Anyone who’s ever shopped for a garage heater knows the pedigree of Beacon Morris kick space garage heaters. Focused on bringing alternative solutions to home and work situations, the company makes highly dependable products with a high return on investment.
Their garage heaters, in particular, are designed for tough-to-fit areas that aren’t commonly warmed by central heating systems.
Many consumers are also excited by Beacon Morris products because they stand up to property building codes for proper construction and ventilation, thus providing users with a safe, long-lasting heating solution. In a nutshell, Beacon Morris heaters are quiet, efficient, and easy to use.
Common Problems and Solutions
Unfortunately, Beacon Morris garage heaters may also encounter issues. Although typically very reliable, they may occasionally refuse to ignite, begin to produce strange noises, or the motor may refuse to come on altogether.
We’ve identified the seven most common Beacon Morris issues and solutions, so you’re prepared in case you encounter a problem in the middle of the night.
NB: Beacon Morris garage heaters are programmed to flash an LED light for most common problems. Better still, the LED flashing is coded such that you can “tell” the potential issue merely by observing the flashing for a few seconds.
So, this is where you should begin in case of a problem. Observe the flashing to “guess” the issue, then cross-reference with the troubleshooting guide to verify the actual problem and find potential solutions.
1. Nothing Works; the Heater won’t Turn On
There are many reasons why the garage heater may refuse to work. The LED code will tell you the most likely issue.
- LED light not ON
If the LED light doesn’t come on at all, it means that power isn’t reaching the heater’s motherboard. Beacon Morris garage heaters are designed such that, as long as power reaches the internal motherboard, the LED light will turn on no matter the condition of the unit. So, if the light is completely off, the first thing to check is the power connection.
Begin by checking whether the heater is powered ON in the first place. You might be thinking the heater is dead when the unit is unplugged at the socket. Make sure it’s properly connected and that the wires are in good condition.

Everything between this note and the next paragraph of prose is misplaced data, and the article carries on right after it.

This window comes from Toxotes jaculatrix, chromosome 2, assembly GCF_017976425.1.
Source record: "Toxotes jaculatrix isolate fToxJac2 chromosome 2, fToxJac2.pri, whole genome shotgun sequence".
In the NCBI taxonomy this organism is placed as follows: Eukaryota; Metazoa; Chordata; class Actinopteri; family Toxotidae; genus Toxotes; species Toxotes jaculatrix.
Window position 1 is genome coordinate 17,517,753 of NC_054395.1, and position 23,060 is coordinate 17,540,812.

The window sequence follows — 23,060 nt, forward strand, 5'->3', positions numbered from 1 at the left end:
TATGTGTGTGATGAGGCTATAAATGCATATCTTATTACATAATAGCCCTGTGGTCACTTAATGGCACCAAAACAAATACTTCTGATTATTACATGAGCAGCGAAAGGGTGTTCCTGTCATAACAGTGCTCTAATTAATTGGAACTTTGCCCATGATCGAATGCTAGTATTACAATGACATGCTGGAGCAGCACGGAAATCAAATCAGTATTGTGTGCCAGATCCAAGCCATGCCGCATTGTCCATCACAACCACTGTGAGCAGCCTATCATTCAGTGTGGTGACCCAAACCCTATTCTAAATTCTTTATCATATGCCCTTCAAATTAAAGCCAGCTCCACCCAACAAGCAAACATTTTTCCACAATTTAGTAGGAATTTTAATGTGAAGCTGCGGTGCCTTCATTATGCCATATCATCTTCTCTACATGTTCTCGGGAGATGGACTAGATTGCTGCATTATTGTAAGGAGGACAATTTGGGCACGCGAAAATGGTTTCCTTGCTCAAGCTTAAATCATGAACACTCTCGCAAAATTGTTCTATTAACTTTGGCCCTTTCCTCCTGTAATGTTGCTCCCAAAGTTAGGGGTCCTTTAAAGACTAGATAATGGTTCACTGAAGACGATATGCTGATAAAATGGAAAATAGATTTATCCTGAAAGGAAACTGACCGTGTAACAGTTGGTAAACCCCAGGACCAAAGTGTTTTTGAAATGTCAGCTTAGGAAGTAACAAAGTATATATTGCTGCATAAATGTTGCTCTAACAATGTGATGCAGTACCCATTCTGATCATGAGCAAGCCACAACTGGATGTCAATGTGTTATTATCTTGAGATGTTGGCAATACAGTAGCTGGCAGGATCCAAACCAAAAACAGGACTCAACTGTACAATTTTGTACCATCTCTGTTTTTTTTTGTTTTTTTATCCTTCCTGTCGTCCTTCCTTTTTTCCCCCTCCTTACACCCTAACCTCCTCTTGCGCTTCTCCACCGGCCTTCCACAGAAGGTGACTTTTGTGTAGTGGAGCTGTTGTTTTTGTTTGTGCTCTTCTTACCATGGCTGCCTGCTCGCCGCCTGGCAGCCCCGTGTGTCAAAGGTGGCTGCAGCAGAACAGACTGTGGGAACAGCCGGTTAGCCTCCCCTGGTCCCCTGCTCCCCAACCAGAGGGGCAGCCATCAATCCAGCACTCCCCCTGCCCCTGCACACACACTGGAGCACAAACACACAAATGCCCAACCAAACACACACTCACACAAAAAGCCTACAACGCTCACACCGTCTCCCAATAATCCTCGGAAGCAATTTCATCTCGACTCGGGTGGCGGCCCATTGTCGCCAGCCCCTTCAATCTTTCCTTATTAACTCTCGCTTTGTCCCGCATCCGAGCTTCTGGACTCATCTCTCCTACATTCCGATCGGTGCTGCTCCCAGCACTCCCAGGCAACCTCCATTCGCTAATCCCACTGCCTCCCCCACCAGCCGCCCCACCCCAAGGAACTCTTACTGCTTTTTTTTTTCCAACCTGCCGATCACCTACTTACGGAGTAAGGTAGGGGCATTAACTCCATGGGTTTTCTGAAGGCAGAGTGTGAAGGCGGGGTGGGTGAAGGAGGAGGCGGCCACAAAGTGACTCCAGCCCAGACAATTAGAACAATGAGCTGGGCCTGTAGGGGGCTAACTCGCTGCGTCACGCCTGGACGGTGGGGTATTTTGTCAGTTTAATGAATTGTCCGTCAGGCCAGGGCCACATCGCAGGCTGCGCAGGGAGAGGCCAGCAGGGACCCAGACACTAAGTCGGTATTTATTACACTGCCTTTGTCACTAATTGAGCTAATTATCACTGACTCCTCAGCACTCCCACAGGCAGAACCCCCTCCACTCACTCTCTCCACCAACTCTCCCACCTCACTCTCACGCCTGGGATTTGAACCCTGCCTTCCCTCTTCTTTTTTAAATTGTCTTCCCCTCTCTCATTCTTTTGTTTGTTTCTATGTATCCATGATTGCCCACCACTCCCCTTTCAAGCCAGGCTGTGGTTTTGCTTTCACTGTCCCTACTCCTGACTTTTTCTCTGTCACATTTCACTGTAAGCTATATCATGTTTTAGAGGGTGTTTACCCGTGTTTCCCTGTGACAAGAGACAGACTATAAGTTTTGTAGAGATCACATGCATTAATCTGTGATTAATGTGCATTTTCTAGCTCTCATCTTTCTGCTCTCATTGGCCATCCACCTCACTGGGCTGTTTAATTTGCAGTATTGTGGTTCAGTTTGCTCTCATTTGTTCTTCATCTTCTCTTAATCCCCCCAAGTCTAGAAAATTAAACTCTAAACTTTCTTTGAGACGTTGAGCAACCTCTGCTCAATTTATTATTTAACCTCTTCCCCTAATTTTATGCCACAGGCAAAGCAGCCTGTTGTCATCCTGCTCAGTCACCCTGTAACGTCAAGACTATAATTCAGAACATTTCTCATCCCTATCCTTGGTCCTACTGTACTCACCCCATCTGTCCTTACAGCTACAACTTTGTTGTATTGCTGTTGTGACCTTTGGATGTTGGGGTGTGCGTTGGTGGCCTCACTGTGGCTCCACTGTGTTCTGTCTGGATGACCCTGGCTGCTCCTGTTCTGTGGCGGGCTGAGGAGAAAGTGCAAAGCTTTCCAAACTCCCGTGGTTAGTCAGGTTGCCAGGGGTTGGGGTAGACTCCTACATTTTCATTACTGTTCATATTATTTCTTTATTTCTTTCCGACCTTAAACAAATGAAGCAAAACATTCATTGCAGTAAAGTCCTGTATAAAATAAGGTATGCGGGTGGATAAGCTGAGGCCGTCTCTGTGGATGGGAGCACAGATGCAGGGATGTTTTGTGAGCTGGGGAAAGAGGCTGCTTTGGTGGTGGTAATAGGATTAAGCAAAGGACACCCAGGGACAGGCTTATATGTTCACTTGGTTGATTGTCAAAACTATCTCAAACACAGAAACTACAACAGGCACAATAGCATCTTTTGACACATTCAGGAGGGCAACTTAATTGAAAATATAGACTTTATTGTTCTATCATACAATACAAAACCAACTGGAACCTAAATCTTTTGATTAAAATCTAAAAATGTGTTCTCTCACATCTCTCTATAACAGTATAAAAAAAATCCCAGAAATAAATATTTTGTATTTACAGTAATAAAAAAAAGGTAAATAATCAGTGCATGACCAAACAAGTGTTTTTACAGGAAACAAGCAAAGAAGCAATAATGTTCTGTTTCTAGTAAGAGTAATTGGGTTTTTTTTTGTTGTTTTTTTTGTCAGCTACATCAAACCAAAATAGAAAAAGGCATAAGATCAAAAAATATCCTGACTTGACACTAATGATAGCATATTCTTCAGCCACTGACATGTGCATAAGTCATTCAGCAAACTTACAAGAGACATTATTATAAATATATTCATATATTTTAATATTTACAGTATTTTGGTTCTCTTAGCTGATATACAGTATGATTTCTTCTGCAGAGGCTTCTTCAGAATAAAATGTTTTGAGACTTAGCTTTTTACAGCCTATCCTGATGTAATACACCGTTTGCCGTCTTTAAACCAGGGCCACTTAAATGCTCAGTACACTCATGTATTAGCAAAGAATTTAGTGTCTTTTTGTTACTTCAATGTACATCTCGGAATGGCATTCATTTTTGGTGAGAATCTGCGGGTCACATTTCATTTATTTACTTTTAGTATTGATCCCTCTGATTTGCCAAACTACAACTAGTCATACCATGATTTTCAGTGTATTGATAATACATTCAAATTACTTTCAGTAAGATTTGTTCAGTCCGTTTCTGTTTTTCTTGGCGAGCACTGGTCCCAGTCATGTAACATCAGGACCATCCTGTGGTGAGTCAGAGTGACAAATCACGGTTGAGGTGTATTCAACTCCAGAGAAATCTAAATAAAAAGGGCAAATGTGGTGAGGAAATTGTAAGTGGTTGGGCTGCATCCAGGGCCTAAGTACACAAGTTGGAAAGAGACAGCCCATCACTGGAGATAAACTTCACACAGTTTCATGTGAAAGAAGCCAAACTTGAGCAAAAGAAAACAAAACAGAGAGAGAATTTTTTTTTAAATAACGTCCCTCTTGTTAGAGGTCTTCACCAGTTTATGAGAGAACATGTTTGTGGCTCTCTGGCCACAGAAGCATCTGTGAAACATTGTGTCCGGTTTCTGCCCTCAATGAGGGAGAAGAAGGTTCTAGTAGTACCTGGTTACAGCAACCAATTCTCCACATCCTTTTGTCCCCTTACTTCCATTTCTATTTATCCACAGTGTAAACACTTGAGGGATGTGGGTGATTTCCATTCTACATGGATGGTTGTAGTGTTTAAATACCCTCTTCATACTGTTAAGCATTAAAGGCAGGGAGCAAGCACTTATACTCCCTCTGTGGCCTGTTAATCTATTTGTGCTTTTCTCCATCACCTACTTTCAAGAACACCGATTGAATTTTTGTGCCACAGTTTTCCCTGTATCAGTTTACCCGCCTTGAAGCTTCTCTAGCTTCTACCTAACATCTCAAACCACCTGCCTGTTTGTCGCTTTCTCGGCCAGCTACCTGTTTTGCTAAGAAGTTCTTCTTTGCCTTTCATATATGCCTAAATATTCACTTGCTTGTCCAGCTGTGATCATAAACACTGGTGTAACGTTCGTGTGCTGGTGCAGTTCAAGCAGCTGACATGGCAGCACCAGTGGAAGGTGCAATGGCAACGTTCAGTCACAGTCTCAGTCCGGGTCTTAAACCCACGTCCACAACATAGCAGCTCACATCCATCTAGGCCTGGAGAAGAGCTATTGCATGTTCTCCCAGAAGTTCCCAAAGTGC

If it’s plugged ON and the wiring looks secure, check the fuse. Beacon Morris garage heaters have 3-amp fuses to protect the units from power surges. If the fuse blows, the power supply to the motherboard is cut. Thus, the unit will not work. So, make sure the fuse is working. A blown fuse usually turns black and has a funny smell.
If the unit is plugged correctly and the fuse is in excellent condition, but the unit still won’t run, and the LED light is off, then you likely have a problem with your transformer or the power supply. First, check to ensure that 120-volts are present at the transformer (black and white) wires.
Alternatively, check the power supply. You should be able to see 24-volt wires (blue and yellow). If the transformer or power supply wires are missing, you need to replace them as appropriate. You may need an electrician for this task.
- LED produces steady slow flash
If the heater isn’t running but the LED flashes, producing a steady, slow flash, the heater is likely in good condition, except that the thermostat is above room temperature. Nearly all heaters are designed to cut off the heating process when the thermostat setting is reached. Ensure that the thermostat wires are connected to the “R” terminal and “W” terminals on the control board.
- LED light produces a steady fast flash
Finally, if the heater is “dead,” but the LED light produces a steady, fast flash, you may have a malfunctioned motor or motherboard. So, how can you know which of the two is affected?
It’s easy – check for the 120 volts at the CMB terminal on the motherboard. If 120-volt is present, you have a malfunctioned motor that needs repair or replacement. If 120-volts is absent, the motherboard itself is damaged and needs replacement.